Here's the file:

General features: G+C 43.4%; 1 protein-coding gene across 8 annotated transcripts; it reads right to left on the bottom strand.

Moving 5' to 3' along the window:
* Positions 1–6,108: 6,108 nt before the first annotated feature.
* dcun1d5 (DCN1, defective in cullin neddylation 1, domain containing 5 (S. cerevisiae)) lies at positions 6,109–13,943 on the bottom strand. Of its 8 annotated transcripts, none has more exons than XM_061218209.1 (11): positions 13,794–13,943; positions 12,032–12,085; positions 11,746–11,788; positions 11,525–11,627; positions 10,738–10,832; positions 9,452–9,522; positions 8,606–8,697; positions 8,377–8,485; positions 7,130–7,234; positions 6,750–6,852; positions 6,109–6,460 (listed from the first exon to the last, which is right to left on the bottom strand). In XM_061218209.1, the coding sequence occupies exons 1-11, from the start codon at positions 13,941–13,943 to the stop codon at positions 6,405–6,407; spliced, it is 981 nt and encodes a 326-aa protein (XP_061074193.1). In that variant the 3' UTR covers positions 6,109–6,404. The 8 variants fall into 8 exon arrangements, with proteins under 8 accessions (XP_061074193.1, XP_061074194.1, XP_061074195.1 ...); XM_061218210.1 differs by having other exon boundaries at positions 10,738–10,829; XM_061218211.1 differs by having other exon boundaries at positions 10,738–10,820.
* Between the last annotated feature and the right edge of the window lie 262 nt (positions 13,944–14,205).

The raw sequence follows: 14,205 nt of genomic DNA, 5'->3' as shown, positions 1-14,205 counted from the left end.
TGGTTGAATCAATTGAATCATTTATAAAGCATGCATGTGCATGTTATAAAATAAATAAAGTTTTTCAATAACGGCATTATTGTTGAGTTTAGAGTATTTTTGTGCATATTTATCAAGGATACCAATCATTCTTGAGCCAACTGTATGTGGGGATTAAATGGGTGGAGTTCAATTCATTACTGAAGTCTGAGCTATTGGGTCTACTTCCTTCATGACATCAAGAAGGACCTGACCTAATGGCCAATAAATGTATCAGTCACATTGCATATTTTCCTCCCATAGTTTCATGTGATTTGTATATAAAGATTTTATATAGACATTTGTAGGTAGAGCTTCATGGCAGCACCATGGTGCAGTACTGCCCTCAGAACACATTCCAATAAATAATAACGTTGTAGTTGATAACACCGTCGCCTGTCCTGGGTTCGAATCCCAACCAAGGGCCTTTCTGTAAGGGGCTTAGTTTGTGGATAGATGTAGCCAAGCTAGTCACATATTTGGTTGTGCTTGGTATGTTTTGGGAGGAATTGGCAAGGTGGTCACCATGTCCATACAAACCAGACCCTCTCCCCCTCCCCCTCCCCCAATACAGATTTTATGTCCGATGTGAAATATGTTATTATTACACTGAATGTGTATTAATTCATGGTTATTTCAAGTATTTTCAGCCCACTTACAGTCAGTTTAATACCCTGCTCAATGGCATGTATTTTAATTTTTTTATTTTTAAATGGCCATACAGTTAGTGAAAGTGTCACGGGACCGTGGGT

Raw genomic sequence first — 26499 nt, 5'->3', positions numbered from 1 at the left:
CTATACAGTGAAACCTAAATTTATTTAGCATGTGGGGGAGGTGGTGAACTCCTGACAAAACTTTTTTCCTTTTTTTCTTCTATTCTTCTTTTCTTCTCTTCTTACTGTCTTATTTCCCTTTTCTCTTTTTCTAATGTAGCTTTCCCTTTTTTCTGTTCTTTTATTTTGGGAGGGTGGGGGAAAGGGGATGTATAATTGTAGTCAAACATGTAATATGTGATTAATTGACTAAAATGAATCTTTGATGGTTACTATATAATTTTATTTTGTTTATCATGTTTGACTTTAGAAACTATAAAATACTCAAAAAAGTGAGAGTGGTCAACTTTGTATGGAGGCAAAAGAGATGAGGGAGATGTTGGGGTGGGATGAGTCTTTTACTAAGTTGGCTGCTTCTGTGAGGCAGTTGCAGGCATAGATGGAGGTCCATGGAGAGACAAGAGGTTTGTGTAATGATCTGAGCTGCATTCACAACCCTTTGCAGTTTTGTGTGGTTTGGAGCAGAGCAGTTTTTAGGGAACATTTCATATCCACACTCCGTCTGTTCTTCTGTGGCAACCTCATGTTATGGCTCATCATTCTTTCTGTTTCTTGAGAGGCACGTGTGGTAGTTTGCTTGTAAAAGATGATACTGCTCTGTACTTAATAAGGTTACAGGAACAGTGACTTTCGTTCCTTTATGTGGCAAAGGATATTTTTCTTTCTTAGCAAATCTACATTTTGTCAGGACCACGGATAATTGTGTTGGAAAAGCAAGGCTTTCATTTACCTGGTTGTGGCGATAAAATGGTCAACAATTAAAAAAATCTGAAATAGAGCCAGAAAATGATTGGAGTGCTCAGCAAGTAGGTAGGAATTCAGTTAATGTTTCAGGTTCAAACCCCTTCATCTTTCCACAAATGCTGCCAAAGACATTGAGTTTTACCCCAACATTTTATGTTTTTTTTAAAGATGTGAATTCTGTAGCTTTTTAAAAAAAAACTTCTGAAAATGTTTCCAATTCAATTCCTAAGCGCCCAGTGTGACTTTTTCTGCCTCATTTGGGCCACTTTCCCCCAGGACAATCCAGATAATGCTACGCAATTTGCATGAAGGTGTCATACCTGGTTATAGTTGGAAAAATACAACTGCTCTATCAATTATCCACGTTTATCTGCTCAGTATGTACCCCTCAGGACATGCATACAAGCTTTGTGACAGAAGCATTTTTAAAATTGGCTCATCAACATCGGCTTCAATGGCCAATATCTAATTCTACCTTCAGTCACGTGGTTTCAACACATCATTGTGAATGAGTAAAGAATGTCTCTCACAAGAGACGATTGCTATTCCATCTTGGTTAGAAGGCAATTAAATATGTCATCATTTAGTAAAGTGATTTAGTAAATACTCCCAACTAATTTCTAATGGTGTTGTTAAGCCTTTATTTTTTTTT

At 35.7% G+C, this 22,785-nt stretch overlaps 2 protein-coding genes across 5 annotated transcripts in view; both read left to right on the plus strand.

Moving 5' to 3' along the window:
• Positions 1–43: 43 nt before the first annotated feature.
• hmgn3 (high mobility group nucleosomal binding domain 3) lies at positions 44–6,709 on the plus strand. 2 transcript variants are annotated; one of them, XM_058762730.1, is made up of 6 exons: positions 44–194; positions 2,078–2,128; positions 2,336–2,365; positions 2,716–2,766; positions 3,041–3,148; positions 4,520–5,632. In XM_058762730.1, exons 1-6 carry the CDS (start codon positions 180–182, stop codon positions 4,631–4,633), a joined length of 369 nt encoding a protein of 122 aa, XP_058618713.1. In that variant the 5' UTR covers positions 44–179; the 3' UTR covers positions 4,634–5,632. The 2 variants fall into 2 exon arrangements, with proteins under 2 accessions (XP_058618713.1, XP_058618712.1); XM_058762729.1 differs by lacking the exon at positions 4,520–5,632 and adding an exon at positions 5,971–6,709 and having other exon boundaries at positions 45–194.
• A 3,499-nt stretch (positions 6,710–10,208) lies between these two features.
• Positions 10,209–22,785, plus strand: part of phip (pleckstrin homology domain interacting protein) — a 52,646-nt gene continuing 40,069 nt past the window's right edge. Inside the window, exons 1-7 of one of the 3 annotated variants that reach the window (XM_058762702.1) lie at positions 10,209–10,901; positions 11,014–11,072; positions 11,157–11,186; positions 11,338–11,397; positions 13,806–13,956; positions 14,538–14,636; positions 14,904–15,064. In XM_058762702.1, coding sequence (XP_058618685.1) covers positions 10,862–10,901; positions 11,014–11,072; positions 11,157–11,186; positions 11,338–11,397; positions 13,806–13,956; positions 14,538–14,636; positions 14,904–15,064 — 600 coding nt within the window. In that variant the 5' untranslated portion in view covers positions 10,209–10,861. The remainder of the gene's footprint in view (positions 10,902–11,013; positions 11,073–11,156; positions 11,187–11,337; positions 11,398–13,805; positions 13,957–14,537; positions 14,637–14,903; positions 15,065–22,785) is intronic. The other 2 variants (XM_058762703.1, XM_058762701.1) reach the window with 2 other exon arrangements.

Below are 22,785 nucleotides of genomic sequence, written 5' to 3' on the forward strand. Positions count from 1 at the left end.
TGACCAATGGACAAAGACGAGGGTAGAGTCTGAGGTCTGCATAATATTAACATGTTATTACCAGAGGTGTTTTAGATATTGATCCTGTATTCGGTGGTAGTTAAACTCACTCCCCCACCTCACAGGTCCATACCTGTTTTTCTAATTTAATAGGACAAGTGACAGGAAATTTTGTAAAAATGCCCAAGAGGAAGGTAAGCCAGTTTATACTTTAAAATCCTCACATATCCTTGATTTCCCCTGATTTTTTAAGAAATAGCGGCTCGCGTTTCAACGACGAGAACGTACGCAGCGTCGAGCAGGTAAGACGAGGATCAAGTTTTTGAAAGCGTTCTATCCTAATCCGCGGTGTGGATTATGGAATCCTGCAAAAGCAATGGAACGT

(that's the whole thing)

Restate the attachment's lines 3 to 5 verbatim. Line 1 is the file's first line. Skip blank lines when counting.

* Positions 1–6,108: 6,108 nt before the first annotated feature.
* dcun1d5 (DCN1, defective in cullin neddylation 1, domain containing 5 (S. cerevisiae)) lies at positions 6,109–13,943 on the bottom strand. Of its 8 annotated transcripts, none has more exons than XM_061218209.1 (11): positions 13,794–13,943; positions 12,032–12,085; positions 11,746–11,788; positions 11,525–11,627; positions 10,738–10,832; positions 9,452–9,522; positions 8,606–8,697; positions 8,377–8,485; positions 7,130–7,234; positions 6,750–6,852; positions 6,109–6,460 (listed from the first exon to the last, which is right to left on the bottom strand). In XM_061218209.1, the coding sequence occupies exons 1-11, from the start codon at positions 13,941–13,943 to the stop codon at positions 6,405–6,407; spliced, it is 981 nt and encodes a 326-aa protein (XP_061074193.1). In that variant the 3' UTR covers positions 6,109–6,404. The 8 variants fall into 8 exon arrangements, with proteins under 8 accessions (XP_061074193.1, XP_061074194.1, XP_061074195.1 ...); XM_061218210.1 differs by having other exon boundaries at positions 10,738–10,829; XM_061218211.1 differs by having other exon boundaries at positions 10,738–10,820.
* Between the last annotated feature and the right edge of the window lie 262 nt (positions 13,944–14,205).